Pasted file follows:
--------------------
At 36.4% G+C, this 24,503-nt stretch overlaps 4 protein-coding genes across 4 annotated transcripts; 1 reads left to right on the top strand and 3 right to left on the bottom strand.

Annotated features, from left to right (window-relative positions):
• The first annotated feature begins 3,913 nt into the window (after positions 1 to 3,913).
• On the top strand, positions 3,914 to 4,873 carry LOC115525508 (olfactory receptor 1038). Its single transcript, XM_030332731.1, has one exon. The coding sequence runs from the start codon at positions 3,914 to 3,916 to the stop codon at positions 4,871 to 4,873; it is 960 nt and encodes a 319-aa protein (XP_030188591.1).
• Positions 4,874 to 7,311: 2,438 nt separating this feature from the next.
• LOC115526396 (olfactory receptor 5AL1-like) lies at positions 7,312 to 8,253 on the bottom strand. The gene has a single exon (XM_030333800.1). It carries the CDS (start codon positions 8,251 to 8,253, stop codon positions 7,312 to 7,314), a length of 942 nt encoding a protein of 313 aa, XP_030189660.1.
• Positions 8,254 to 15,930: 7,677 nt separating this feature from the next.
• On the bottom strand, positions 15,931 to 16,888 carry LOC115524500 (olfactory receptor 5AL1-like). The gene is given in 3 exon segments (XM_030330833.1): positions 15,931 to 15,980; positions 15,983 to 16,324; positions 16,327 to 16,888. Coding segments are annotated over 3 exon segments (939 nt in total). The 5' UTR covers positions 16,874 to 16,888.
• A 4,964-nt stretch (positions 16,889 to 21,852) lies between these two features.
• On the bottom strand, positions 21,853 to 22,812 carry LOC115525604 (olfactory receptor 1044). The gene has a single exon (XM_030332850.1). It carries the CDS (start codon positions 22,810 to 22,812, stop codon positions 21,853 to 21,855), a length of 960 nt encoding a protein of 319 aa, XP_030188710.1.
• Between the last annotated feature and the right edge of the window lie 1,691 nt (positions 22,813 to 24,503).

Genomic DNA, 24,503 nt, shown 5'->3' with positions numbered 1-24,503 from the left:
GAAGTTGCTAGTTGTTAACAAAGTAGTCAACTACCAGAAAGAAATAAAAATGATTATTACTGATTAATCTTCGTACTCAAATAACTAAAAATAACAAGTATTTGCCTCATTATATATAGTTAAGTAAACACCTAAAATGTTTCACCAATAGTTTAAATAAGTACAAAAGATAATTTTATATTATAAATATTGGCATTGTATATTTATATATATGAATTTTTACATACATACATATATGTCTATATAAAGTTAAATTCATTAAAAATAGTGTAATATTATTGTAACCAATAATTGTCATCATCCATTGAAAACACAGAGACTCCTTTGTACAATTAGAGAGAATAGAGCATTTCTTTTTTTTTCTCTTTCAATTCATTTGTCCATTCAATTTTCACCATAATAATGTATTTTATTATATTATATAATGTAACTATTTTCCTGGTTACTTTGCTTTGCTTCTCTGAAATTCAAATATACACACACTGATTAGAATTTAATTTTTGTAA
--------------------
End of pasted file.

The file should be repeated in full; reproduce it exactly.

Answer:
At 36.4% G+C, this 24,503-nt stretch overlaps 4 protein-coding genes across 4 annotated transcripts; 1 reads left to right on the top strand and 3 right to left on the bottom strand.

Annotated features, from left to right (window-relative positions):
• The first annotated feature begins 3,913 nt into the window (after positions 1 to 3,913).
• On the top strand, positions 3,914 to 4,873 carry LOC115525508 (olfactory receptor 1038). Its single transcript, XM_030332731.1, has one exon. The coding sequence runs from the start codon at positions 3,914 to 3,916 to the stop codon at positions 4,871 to 4,873; it is 960 nt and encodes a 319-aa protein (XP_030188591.1).
• Positions 4,874 to 7,311: 2,438 nt separating this feature from the next.
• LOC115526396 (olfactory receptor 5AL1-like) lies at positions 7,312 to 8,253 on the bottom strand. The gene has a single exon (XM_030333800.1). It carries the CDS (start codon positions 8,251 to 8,253, stop codon positions 7,312 to 7,314), a length of 942 nt encoding a protein of 313 aa, XP_030189660.1.
• Positions 8,254 to 15,930: 7,677 nt separating this feature from the next.
• On the bottom strand, positions 15,931 to 16,888 carry LOC115524500 (olfactory receptor 5AL1-like). The gene is given in 3 exon segments (XM_030330833.1): positions 15,931 to 15,980; positions 15,983 to 16,324; positions 16,327 to 16,888. Coding segments are annotated over 3 exon segments (939 nt in total). The 5' UTR covers positions 16,874 to 16,888.
• A 4,964-nt stretch (positions 16,889 to 21,852) lies between these two features.
• On the bottom strand, positions 21,853 to 22,812 carry LOC115525604 (olfactory receptor 1044). The gene has a single exon (XM_030332850.1). It carries the CDS (start codon positions 22,810 to 22,812, stop codon positions 21,853 to 21,855), a length of 960 nt encoding a protein of 319 aa, XP_030188710.1.
• Between the last annotated feature and the right edge of the window lie 1,691 nt (positions 22,813 to 24,503).

Genomic DNA, 24,503 nt, shown 5'->3' with positions numbered 1-24,503 from the left:
GAAGTTGCTAGTTGTTAACAAAGTAGTCAACTACCAGAAAGAAATAAAAATGATTATTACTGATTAATCTTCGTACTCAAATAACTAAAAATAACAAGTATTTGCCTCATTATATATAGTTAAGTAAACACCTAAAATGTTTCACCAATAGTTTAAATAAGTACAAAAGATAATTTTATATTATAAATATTGGCATTGTATATTTATATATATGAATTTTTACATACATACATATATGTCTATATAAAGTTAAATTCATTAAAAATAGTGTAATATTATTGTAACCAATAATTGTCATCATCCATTGAAAACACAGAGACTCCTTTGTACAATTAGAGAGAATAGAGCATTTCTTTTTTTTTCTCTTTCAATTCATTTGTCCATTCAATTTTCACCATAATAATGTATTTTATTATATTATATAATGTAACTATTTTCCTGGTTACTTTGCTTTGCTTCTCTGAAATTCAAATATACACACACTGATTAGAATTTAATTTTTGTAA